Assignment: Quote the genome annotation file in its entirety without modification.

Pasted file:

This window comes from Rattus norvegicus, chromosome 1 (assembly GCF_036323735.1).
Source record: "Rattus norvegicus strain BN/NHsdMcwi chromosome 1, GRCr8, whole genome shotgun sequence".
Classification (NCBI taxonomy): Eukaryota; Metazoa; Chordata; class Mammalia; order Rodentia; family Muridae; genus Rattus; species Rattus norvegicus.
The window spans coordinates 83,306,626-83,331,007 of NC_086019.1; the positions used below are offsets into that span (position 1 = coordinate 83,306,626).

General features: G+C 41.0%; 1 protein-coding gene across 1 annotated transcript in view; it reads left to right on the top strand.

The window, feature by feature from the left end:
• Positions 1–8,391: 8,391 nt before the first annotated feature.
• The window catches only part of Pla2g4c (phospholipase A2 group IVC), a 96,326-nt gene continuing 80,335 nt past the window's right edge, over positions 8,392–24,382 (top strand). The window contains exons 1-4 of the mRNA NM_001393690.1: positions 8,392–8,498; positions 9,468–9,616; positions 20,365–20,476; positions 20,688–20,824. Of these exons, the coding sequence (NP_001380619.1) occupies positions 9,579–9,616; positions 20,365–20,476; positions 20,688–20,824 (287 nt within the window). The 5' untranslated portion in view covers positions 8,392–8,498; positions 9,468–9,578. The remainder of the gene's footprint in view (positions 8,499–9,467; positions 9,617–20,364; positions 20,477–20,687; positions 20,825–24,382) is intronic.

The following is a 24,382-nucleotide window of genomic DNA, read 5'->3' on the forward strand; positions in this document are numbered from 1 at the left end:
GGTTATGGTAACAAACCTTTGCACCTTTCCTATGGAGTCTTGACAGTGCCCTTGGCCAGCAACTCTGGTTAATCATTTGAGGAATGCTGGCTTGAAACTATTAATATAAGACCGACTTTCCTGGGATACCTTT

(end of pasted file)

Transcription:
This window comes from Rattus norvegicus, chromosome 1 (assembly GCF_036323735.1).
Source record: "Rattus norvegicus strain BN/NHsdMcwi chromosome 1, GRCr8, whole genome shotgun sequence".
Classification (NCBI taxonomy): Eukaryota; Metazoa; Chordata; class Mammalia; order Rodentia; family Muridae; genus Rattus; species Rattus norvegicus.
The window spans coordinates 83,306,626-83,331,007 of NC_086019.1; the positions used below are offsets into that span (position 1 = coordinate 83,306,626).

General features: G+C 41.0%; 1 protein-coding gene across 1 annotated transcript in view; it reads left to right on the top strand.

The window, feature by feature from the left end:
• Positions 1–8,391: 8,391 nt before the first annotated feature.
• The window catches only part of Pla2g4c (phospholipase A2 group IVC), a 96,326-nt gene continuing 80,335 nt past the window's right edge, over positions 8,392–24,382 (top strand). The window contains exons 1-4 of the mRNA NM_001393690.1: positions 8,392–8,498; positions 9,468–9,616; positions 20,365–20,476; positions 20,688–20,824. Of these exons, the coding sequence (NP_001380619.1) occupies positions 9,579–9,616; positions 20,365–20,476; positions 20,688–20,824 (287 nt within the window). The 5' untranslated portion in view covers positions 8,392–8,498; positions 9,468–9,578. The remainder of the gene's footprint in view (positions 8,499–9,467; positions 9,617–20,364; positions 20,477–20,687; positions 20,825–24,382) is intronic.

The following is a 24,382-nucleotide window of genomic DNA, read 5'->3' on the forward strand; positions in this document are numbered from 1 at the left end:
GGTTATGGTAACAAACCTTTGCACCTTTCCTATGGAGTCTTGACAGTGCCCTTGGCCAGCAACTCTGGTTAATCATTTGAGGAATGCTGGCTTGAAACTATTAATATAAGACCGACTTTCCTGGGATACCTTT